April Perry scored 22 first half points in leading the Lady Knights to a 44-29 halftime lead. SUNO extended the lead to 17 early in the second half before a combination of poor offense and a Tougaloo squad that refused to go away, turned a rout into a tense back and forth contest down the stretch. However SUNO was able to convert Lady Bulldog turnovers into transition baskets to hold on for a 74-71 win. Perry, the nation’s leading scorer finished with 28 points and 9 rebounds and fellow All-GCAC selections Janee Morton (23 points, 8 rebounds) and Sabrina Scott (10 points, 10 blocks) made major contributions as well. Forward Rose Boatner hauled in 13 boards in a gutsy defensive effort. “We didn‚t make it easy on ourselves at all,” said SUNO coach Elston King. “Tougaloo gave us all that we could handle and then some. That’s a quality ball club. But when we really needed to, these ladies dug down deep and made the plays that it took for us to get the 57
two HBCUs represents an important tradition within the community that we hope to continue for many years to come, and thanks to NBC Sports Group, we’ll be able to see that come to fruition for an additional two years.” The Bayou Classic was represented in contract talks by Jeffrey Cokin, president of Cokin Communications, who negotiated the deal with NBC Sports Group. “The insights and experience of Jeffrey Cokin have been key to achieving this new contract with NBC Sports Group,” added Belletto. “The Thanksgiving weekend, national time slot on NBC is important to building the tradition of our game and the Bayou Classic brand.”
win. I’m proud of them, the whole SUNO family is proud of them, and I’m so grateful to have the opportunity to coach at least one more game with this team. This is a very special group. They believe in each other and have sacrificed so much to get to this point.” Perry, also named the tournament’s most valuable player, was overcome by the moment. “All you can say is ‘We did it.’ When the game got tight, we just kept fighting and believing in each other. To be able to climb up that ladder and cut down the net and bring a championship to SUNO when no one gave us a chance is something that we’ll never forget. They can’t ever take this away from us.” SUNO Lady Jags competed in the first round of the NAIA National Tournament March 13, 2013, in Frankfort, Kentucky.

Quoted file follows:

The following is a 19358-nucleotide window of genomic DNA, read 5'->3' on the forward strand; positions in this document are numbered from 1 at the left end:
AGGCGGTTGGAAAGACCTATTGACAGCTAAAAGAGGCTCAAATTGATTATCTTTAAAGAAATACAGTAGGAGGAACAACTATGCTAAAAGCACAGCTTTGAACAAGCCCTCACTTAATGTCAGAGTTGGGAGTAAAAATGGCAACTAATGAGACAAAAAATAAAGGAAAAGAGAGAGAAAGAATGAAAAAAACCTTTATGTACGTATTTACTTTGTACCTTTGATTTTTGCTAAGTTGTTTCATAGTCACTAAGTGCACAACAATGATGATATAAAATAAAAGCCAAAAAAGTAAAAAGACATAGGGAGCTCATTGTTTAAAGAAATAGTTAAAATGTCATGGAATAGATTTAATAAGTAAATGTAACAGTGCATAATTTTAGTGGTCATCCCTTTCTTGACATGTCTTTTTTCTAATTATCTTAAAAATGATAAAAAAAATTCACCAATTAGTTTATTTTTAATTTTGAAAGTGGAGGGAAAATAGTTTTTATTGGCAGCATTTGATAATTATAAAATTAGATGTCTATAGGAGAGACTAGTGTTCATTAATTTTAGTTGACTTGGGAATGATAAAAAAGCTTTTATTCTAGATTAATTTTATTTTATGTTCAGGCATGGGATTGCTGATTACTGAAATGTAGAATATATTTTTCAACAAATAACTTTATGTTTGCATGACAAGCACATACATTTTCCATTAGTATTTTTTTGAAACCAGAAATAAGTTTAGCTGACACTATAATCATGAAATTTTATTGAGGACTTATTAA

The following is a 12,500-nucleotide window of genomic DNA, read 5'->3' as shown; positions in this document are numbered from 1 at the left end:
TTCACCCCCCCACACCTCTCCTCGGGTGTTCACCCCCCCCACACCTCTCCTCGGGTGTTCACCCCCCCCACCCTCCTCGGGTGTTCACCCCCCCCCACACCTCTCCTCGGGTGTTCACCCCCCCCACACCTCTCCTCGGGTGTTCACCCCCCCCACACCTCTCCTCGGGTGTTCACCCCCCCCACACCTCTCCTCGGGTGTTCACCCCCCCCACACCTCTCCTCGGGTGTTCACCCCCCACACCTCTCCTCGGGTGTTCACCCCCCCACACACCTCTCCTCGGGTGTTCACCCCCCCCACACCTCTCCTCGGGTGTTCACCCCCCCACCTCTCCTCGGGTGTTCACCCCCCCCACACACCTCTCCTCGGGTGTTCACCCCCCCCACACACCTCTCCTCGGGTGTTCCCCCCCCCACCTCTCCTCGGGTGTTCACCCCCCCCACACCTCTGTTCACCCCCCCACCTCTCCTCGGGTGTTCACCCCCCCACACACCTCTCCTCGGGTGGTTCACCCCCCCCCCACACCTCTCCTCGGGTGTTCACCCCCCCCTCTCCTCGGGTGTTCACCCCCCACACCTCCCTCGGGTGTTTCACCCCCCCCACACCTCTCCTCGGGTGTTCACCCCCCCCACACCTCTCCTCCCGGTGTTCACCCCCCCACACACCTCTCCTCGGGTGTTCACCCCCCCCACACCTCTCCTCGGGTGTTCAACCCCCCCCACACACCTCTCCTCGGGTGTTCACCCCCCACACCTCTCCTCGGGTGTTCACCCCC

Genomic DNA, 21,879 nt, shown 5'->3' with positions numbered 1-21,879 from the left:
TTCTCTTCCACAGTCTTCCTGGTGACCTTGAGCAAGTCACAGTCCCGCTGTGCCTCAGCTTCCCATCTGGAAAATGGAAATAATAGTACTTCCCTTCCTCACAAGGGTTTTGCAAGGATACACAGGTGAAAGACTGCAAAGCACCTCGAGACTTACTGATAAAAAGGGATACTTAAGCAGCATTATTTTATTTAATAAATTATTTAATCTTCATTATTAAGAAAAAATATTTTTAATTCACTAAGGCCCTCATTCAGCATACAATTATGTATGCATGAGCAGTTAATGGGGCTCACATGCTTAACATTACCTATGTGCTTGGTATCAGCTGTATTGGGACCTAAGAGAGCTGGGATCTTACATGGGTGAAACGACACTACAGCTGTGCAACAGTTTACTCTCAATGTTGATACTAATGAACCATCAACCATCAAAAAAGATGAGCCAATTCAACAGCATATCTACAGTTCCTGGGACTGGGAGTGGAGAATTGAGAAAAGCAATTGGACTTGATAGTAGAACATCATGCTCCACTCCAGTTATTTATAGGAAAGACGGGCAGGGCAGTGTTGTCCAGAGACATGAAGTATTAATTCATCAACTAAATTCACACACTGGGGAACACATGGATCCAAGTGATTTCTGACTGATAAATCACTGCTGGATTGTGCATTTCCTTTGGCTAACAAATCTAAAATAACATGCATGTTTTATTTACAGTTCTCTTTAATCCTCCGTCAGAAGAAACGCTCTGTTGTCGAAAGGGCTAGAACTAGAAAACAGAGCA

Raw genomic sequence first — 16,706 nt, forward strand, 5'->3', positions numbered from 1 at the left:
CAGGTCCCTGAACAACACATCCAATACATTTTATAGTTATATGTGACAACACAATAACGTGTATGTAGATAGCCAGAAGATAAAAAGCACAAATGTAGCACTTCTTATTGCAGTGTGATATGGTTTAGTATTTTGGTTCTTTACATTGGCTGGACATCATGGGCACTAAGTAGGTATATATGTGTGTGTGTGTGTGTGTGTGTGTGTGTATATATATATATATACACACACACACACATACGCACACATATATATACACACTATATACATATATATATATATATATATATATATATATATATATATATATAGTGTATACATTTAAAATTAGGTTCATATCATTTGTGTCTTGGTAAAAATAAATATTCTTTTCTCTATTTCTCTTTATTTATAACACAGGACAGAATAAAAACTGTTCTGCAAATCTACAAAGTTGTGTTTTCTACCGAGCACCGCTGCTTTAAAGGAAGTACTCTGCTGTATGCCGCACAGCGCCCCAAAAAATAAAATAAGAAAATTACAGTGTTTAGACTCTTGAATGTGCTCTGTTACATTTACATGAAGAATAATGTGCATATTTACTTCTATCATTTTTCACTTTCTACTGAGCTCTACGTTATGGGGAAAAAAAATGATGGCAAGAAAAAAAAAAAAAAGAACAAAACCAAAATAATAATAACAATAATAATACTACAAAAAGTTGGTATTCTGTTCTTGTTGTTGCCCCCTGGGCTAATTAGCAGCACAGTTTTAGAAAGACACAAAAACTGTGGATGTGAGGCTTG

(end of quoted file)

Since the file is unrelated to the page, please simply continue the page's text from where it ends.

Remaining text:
su system athletics highlights
SUBR recognizes 82 student-athletes for academic excellence Southern University Baton Rouge Athletics recognized 82 studentathletes for their academic success, naming them to the newly established “Athletic Council List.” The list recognizes students who achieved a 3.0 grade point average or above in Fall 2012, or, maintain a cumulative 3.0 GPA. “Beyond the accomplishments of these students in competition, folks rarely think of how hard they work to excel in the classroom and work toward graduation,” said Director of Athletics Dr. William Broussard. “Our academic advisement staff and faculty and administrators across campus share in this success.” The list includes individuals from every varsity sport and also varsity cheerleaders.
FALL 2012 ATHLETIC COUNCIL LIST Baseball
Jose De Leon
“Recognition of their academic achievement in this way is long overdue. These young men and women clearly understand that as student-athletes, their roles as ‘students’ come first. We will encourage them to continue to serve as role models for their student-athlete peers and the general student population.”
Anthony Collins Taylor Ferguson Michael McCulloch
Volleyball Simone Beasley Chanda Journet Payton Mitchell Michelle Williams
Santos Saldivar “I am extremely proud of these student-athletes who recognize the importance of excelling in the classroom as well as in their respective sports,” Southern faculty athletics representative Doze Butler said.